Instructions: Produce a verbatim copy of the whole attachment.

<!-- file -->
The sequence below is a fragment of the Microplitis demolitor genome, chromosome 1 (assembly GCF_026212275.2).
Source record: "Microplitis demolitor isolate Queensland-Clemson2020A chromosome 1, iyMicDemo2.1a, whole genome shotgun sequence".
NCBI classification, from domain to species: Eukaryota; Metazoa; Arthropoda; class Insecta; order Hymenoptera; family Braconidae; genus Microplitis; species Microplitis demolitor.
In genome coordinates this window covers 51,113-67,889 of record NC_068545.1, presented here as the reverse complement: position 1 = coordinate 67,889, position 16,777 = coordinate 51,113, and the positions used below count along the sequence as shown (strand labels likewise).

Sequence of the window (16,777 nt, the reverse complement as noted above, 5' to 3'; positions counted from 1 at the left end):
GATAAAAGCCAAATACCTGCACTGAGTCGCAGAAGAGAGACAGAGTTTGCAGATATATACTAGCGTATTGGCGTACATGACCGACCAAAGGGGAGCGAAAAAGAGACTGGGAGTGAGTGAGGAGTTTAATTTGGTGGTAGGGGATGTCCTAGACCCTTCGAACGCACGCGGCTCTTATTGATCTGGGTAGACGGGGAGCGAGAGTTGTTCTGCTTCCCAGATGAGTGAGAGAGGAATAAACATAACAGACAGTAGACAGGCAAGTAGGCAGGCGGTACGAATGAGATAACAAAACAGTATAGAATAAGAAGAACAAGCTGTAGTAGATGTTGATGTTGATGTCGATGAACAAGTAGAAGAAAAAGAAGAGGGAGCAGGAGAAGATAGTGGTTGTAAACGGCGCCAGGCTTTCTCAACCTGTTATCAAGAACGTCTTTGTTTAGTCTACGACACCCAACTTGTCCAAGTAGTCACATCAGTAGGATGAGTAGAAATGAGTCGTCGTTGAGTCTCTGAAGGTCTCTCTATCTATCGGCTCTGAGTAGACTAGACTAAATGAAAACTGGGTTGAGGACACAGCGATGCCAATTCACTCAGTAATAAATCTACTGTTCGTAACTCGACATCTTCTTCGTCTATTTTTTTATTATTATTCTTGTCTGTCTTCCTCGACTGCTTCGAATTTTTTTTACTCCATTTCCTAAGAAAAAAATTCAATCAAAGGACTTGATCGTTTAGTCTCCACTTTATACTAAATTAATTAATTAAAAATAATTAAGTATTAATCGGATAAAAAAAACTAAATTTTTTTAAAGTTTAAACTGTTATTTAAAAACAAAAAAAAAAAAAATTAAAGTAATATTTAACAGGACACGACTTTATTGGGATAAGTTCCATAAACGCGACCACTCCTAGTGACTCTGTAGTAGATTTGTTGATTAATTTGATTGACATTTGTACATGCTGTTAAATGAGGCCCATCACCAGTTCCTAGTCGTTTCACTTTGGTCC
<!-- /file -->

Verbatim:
The sequence below is a fragment of the Microplitis demolitor genome, chromosome 1 (assembly GCF_026212275.2).
Source record: "Microplitis demolitor isolate Queensland-Clemson2020A chromosome 1, iyMicDemo2.1a, whole genome shotgun sequence".
NCBI classification, from domain to species: Eukaryota; Metazoa; Arthropoda; class Insecta; order Hymenoptera; family Braconidae; genus Microplitis; species Microplitis demolitor.
In genome coordinates this window covers 51,113-67,889 of record NC_068545.1, presented here as the reverse complement: position 1 = coordinate 67,889, position 16,777 = coordinate 51,113, and the positions used below count along the sequence as shown (strand labels likewise).

Sequence of the window (16,777 nt, the reverse complement as noted above, 5' to 3'; positions counted from 1 at the left end):
GATAAAAGCCAAATACCTGCACTGAGTCGCAGAAGAGAGACAGAGTTTGCAGATATATACTAGCGTATTGGCGTACATGACCGACCAAAGGGGAGCGAAAAAGAGACTGGGAGTGAGTGAGGAGTTTAATTTGGTGGTAGGGGATGTCCTAGACCCTTCGAACGCACGCGGCTCTTATTGATCTGGGTAGACGGGGAGCGAGAGTTGTTCTGCTTCCCAGATGAGTGAGAGAGGAATAAACATAACAGACAGTAGACAGGCAAGTAGGCAGGCGGTACGAATGAGATAACAAAACAGTATAGAATAAGAAGAACAAGCTGTAGTAGATGTTGATGTTGATGTCGATGAACAAGTAGAAGAAAAAGAAGAGGGAGCAGGAGAAGATAGTGGTTGTAAACGGCGCCAGGCTTTCTCAACCTGTTATCAAGAACGTCTTTGTTTAGTCTACGACACCCAACTTGTCCAAGTAGTCACATCAGTAGGATGAGTAGAAATGAGTCGTCGTTGAGTCTCTGAAGGTCTCTCTATCTATCGGCTCTGAGTAGACTAGACTAAATGAAAACTGGGTTGAGGACACAGCGATGCCAATTCACTCAGTAATAAATCTACTGTTCGTAACTCGACATCTTCTTCGTCTATTTTTTTATTATTATTCTTGTCTGTCTTCCTCGACTGCTTCGAATTTTTTTTACTCCATTTCCTAAGAAAAAAATTCAATCAAAGGACTTGATCGTTTAGTCTCCACTTTATACTAAATTAATTAATTAAAAATAATTAAGTATTAATCGGATAAAAAAAACTAAATTTTTTTAAAGTTTAAACTGTTATTTAAAAACAAAAAAAAAAAAAATTAAAGTAATATTTAACAGGACACGACTTTATTGGGATAAGTTCCATAAACGCGACCACTCCTAGTGACTCTGTAGTAGATTTGTTGATTAATTTGATTGACATTTGTACATGCTGTTAAATGAGGCCCATCACCAGTTCCTAGTCGTTTCACTTTGGTCC